Home How-To DIY Chalk Paint Tutorial

DIY Chalk Paint Tutorial

You know when something sounds kind of exotic, so you talk yourself out of learning to do it for way too long? That’s how we felt about refinishing furniture with chalk paint . . . until we realized how ridiculously easy it is to work with. For the simplest painting tutorial in the history of painting tutorials, scroll on.


Before we get started, the big question: why use chalk paint? We’ve discovered a bunch of great reasons. First, it gives furniture a vintage look, with minimal energy and cost expenditure. Second, if you buy a good brand, like Annie Sloan, you’re getting an eco-friendly, low-VOC paint that won’t make you pass out from fume inhalation every time you walk by. Third, because the pigments used in chalk paint are so concentrated, a little goes a crazy-long way, and it actually ends up being just about as economical as latex paint. No joke.


The biggest draw for die-hard chalk painters, however, is ease of use. Chalk paint doesn’t require any sort of prep other than a good cleaning—so no sanding, solvents, priming, or sealing. Just brush it on, dry, repeat, and you’re done. So let’s get to it.


What You’ll Need

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Soft-bristle brush or clean rag

1 medium-width paintbrush, or 1 wide-width and 1 narrow-width, for getting into small areas

1–2 cans of chalk paint, depending on the size of the furniture

Optional: clear wax, wax brush, and a rag


How to Do It

  1. Using a soft-bristle brush or a clean rag, clean dust and debris off your furniture piece. Start the first coat of chalk paint by brushing it on in one direction.

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  1. For thicker coverage, use a series of small x shapes to brush the paint on in all directions. Allow it to dry completely.


  1. Cover one part of the surface of the furniture at a time—for example, the top, followed by the front, followed by the sides. Allow the first coat to dry completely.

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  1. Repeat the process to add a second coat.


  1. For a distressed look, use a fine-grit sandpaper to remove a bit of the paint in a few areas. Or simply work a thin layer of clear wax into the surface, and allow it to absorb for a few minutes. Wipe off the excess with a clean cloth. We actually prefer the way it looks sans wax, so that’s what you see here. Easy peasy.


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Wanda March 17, 2016 at 9:38 pm

Beautiful! What color ASCP did you use on this piece?

Fresh American March 18, 2016 at 11:45 am

Hi, Wanda—great question! This gorgeous ASCP color is Coco. You can find it here: http://www.anniesloan.com/coco-chalk-paint.html 🙂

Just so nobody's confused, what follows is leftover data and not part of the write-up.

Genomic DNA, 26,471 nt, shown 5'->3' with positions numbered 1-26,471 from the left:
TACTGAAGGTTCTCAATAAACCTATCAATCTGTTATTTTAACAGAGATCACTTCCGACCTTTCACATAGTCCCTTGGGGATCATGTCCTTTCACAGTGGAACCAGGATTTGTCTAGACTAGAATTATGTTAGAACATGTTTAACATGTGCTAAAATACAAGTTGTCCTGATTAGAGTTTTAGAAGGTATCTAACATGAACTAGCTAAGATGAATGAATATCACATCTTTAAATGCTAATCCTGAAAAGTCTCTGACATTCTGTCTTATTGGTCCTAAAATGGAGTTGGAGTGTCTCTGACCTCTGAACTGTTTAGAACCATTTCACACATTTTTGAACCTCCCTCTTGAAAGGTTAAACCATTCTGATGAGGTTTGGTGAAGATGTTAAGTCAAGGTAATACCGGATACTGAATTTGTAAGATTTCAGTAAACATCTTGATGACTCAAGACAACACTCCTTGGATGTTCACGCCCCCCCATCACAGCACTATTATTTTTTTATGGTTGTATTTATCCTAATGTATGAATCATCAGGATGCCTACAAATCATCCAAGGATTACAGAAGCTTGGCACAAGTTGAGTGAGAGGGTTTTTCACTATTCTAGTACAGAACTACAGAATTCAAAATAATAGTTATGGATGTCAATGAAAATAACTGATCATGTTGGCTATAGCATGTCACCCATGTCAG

Ruth Lewis May 22, 2016 at 7:14 am

Have you dry brushed one chalk paint color over another? Want to paint Paris gray and dry brush old white.

annieselke July 27, 2016 at 12:28 pm

So sorry for the delay in responding! We have been having some issues getting comments. We have not done what you are suggesting but I don’t see any reason why that wouldn’t work and look gorgeous. It would add depth and texture to an otherwise neutral piece. Send a photo!

Jackie May 26, 2017 at 11:07 pm

I have done this on a small piece, lightly sanded it, then waxed it. It turned out great! I used a cream base over oak with a second coat of turquoise.

Debi Barrett August 9, 2016 at 9:18 pm

I’ve done the dry brush over another color technique many times. Have even done a couple of dry brush colors over initial paint. It works great!
I would suggest having a rag handy to wipe off any excess paint you might have.

Annie_Selke August 30, 2016 at 2:12 pm

Thanks for the tip, Debi! An extra rag kept handy for mess is never a bad idea!

Gail December 9, 2016 at 2:57 am

How durable is chalk paint? Would it stand up in daily use of kitchen cabinets?

Beth January 19, 2017 at 3:50 pm

Hi Gail, We’re definitely not experts in paint, but presumably it would depend on the brand of chalk paint. This is a great question to relay to your local paint supplier! Good luck!

Laurie February 28, 2017 at 9:11 pm

What does dry brush mean?

Beth March 3, 2017 at 9:33 am

Hi Laurie! Dry brushing is a technique– check out this fab tutorial we found on YouTube to see it in action: https://www.youtube.com/watch?v=T44QmNKdMn0

Karon July 18, 2017 at 10:26 am

Hi there. Would you need to sand back a glossy varnished piece of furniture? And would you need a stain blocker?


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